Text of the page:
The 2017 San Francisco Jewish Film Festival features a new documentary written and directed by Alexandra Dean entitled Bombshell: The Hedy Lamarr Story which follows the life of this ravishingly beautiful, formidably intelligent, and highly motivated woman. With Susan Sarandon as its Executive Producer, the film includes interviews with Lamarr's children as well as some fascinating insights from Mel Brooks, Peter Bogdanovich, Robert Osborne, and Michael Tilson Thomas. Here's the trailer:
* * * * * * * * *
Benjamin Franklin is famous for claiming that "In this world nothing can be said to be certain, except death and taxes." Since tax season is over, let's talk about death.
- For some people death comes early; for others it comes late in life.
- For some people, death results from a sudden and unexpected event (an automobile accident, heart attack, murder, drug overdose) while, for others, it may mark the sad resolution to a lingering terminal illness.
- Although some people will do anything to hold on so they can live for "just one more day," others are tired of living and more than willing to quit the planet. They have their reasons.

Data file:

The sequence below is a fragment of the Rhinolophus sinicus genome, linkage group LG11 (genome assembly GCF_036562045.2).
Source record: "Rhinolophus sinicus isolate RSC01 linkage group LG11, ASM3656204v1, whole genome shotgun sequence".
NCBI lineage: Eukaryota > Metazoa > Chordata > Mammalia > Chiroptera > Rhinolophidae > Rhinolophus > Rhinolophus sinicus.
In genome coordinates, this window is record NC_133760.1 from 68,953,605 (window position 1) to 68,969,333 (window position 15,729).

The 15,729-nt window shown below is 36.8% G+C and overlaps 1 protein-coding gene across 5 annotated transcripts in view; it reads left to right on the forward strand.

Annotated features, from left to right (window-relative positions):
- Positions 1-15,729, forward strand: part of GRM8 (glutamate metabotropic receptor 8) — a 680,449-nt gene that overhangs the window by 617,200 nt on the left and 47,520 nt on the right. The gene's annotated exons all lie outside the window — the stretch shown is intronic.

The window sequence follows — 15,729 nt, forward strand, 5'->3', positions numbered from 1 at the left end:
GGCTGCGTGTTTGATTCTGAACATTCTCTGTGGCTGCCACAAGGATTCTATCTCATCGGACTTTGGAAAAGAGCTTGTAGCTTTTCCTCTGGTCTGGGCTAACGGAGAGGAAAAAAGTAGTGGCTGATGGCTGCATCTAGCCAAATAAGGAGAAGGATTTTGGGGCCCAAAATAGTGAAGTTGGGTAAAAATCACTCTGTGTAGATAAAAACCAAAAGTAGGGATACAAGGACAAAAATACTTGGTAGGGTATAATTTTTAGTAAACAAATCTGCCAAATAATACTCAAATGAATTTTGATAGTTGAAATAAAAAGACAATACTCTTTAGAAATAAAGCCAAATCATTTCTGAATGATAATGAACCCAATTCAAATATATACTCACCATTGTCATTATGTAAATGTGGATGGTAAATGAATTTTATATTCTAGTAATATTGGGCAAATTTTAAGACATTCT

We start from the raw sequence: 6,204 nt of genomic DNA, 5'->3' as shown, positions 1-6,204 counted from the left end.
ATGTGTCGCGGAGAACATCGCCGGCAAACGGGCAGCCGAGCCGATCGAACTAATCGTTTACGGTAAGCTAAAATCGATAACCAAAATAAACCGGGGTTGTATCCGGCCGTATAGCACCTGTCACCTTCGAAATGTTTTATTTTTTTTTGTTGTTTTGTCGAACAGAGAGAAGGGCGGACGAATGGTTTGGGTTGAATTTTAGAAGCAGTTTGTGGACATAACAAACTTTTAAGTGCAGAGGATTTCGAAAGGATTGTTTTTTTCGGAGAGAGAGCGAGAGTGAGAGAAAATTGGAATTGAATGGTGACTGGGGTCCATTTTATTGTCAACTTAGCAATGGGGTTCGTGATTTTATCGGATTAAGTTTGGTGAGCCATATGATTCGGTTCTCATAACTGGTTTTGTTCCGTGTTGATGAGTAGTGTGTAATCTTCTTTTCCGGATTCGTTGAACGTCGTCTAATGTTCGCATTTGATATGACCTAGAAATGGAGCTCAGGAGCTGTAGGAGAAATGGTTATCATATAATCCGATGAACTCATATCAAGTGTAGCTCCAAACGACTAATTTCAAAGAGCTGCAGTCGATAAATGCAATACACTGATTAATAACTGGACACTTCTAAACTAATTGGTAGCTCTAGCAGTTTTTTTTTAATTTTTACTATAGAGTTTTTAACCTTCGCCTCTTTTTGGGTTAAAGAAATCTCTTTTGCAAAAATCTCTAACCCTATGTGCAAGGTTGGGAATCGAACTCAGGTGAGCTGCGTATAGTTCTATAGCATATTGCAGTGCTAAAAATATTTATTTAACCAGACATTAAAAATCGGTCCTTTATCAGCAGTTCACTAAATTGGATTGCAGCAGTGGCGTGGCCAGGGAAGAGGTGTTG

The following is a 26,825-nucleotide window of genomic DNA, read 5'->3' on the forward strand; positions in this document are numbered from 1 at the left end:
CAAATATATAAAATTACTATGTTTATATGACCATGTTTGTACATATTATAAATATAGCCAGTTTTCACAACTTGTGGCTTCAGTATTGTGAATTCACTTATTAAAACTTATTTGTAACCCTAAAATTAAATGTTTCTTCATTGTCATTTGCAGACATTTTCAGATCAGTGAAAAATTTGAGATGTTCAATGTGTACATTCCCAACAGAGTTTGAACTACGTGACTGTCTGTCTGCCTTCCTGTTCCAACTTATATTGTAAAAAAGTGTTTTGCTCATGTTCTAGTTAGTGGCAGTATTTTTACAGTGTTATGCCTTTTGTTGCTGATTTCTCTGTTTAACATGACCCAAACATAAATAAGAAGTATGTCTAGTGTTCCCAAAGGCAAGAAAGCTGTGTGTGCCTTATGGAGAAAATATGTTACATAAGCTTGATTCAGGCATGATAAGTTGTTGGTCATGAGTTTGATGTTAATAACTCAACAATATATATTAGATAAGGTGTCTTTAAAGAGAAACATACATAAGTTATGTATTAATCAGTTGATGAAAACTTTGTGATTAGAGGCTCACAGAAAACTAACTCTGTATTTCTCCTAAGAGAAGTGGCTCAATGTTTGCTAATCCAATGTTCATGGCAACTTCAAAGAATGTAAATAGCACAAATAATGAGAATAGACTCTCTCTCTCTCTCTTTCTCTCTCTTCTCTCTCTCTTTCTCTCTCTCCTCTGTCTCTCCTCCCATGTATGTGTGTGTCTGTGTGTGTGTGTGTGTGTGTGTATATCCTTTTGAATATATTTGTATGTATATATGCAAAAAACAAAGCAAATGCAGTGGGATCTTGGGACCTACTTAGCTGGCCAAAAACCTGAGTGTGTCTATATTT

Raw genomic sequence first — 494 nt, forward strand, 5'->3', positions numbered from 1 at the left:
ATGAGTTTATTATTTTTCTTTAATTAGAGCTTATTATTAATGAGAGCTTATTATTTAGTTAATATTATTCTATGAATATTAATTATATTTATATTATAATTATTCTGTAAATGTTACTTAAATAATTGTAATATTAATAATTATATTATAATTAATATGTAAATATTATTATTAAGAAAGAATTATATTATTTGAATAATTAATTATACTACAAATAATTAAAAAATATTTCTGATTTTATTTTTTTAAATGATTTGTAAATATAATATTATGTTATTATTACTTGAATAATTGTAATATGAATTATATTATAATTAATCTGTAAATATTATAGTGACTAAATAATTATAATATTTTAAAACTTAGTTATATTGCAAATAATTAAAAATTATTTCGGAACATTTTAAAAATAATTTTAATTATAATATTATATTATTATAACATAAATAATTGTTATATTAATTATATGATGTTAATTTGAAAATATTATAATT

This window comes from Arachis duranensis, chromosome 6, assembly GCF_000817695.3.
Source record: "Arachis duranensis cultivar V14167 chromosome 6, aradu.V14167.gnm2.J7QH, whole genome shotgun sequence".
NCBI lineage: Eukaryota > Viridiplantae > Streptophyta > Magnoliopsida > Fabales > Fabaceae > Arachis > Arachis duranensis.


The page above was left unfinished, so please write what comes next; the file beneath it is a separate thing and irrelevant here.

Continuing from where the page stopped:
- In 2005, the nation witnessed Florida's Governor Jeb Bush use Terry Schiavo's unfortunate persistent vegetative state as a political football. Since then, five states (California, Colorado, Vermont, Oregon, and the District of Columbia) have enacted bills allowing terminally ill patients to opt for physician-assisted suicide.
- During the worst years of the HIV/AIDS epidemic, some dying gay men held "farewell parties" so they could say goodbye to their friends before committing suicide. Randal Kleiser's 1996 film, It's My Party, depicted one such event.
- Prior to her well-publicized death from a brain tumor in 2014, Brittany Maynard used social media as a means of raising awareness of the need for legalization of assisted suicide.